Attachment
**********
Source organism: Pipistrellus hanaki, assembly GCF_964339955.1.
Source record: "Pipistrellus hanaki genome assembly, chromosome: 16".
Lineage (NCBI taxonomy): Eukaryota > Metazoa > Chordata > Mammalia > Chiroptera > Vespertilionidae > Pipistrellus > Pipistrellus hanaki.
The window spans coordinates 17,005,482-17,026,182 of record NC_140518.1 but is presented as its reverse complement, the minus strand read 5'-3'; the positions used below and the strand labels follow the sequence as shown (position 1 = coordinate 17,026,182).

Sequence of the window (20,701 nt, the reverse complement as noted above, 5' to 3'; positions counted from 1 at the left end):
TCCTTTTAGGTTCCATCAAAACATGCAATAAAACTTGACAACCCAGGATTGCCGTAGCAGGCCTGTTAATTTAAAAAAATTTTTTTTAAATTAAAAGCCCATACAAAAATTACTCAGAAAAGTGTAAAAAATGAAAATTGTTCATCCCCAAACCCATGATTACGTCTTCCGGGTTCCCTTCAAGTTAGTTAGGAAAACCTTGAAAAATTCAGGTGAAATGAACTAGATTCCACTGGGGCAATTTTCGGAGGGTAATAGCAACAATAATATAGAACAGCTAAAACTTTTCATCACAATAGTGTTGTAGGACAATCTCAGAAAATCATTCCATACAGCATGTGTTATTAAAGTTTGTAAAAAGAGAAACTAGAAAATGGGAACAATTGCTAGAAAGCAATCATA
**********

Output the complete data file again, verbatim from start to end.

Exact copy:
Source organism: Pipistrellus hanaki, assembly GCF_964339955.1.
Source record: "Pipistrellus hanaki genome assembly, chromosome: 16".
Lineage (NCBI taxonomy): Eukaryota > Metazoa > Chordata > Mammalia > Chiroptera > Vespertilionidae > Pipistrellus > Pipistrellus hanaki.
The window spans coordinates 17,005,482-17,026,182 of record NC_140518.1 but is presented as its reverse complement, the minus strand read 5'-3'; the positions used below and the strand labels follow the sequence as shown (position 1 = coordinate 17,026,182).

Sequence of the window (20,701 nt, the reverse complement as noted above, 5' to 3'; positions counted from 1 at the left end):
TCCTTTTAGGTTCCATCAAAACATGCAATAAAACTTGACAACCCAGGATTGCCGTAGCAGGCCTGTTAATTTAAAAAAATTTTTTTTAAATTAAAAGCCCATACAAAAATTACTCAGAAAAGTGTAAAAAATGAAAATTGTTCATCCCCAAACCCATGATTACGTCTTCCGGGTTCCCTTCAAGTTAGTTAGGAAAACCTTGAAAAATTCAGGTGAAATGAACTAGATTCCACTGGGGCAATTTTCGGAGGGTAATAGCAACAATAATATAGAACAGCTAAAACTTTTCATCACAATAGTGTTGTAGGACAATCTCAGAAAATCATTCCATACAGCATGTGTTATTAAAGTTTGTAAAAAGAGAAACTAGAAAATGGGAACAATTGCTAGAAAGCAATCATA